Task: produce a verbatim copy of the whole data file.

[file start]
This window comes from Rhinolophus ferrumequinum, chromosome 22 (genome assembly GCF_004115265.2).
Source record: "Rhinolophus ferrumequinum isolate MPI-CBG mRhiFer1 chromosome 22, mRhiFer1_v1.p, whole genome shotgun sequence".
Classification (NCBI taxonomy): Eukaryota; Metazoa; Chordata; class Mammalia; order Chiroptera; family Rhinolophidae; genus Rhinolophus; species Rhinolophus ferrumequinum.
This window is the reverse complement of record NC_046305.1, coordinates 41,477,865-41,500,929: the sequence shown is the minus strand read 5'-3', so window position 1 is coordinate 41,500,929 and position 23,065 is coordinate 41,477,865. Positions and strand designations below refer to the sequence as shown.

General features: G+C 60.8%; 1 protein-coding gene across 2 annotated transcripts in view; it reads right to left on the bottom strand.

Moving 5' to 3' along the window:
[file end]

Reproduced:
This window comes from Rhinolophus ferrumequinum, chromosome 22 (genome assembly GCF_004115265.2).
Source record: "Rhinolophus ferrumequinum isolate MPI-CBG mRhiFer1 chromosome 22, mRhiFer1_v1.p, whole genome shotgun sequence".
Classification (NCBI taxonomy): Eukaryota; Metazoa; Chordata; class Mammalia; order Chiroptera; family Rhinolophidae; genus Rhinolophus; species Rhinolophus ferrumequinum.
This window is the reverse complement of record NC_046305.1, coordinates 41,477,865-41,500,929: the sequence shown is the minus strand read 5'-3', so window position 1 is coordinate 41,500,929 and position 23,065 is coordinate 41,477,865. Positions and strand designations below refer to the sequence as shown.

General features: G+C 60.8%; 1 protein-coding gene across 2 annotated transcripts in view; it reads right to left on the bottom strand.

Moving 5' to 3' along the window: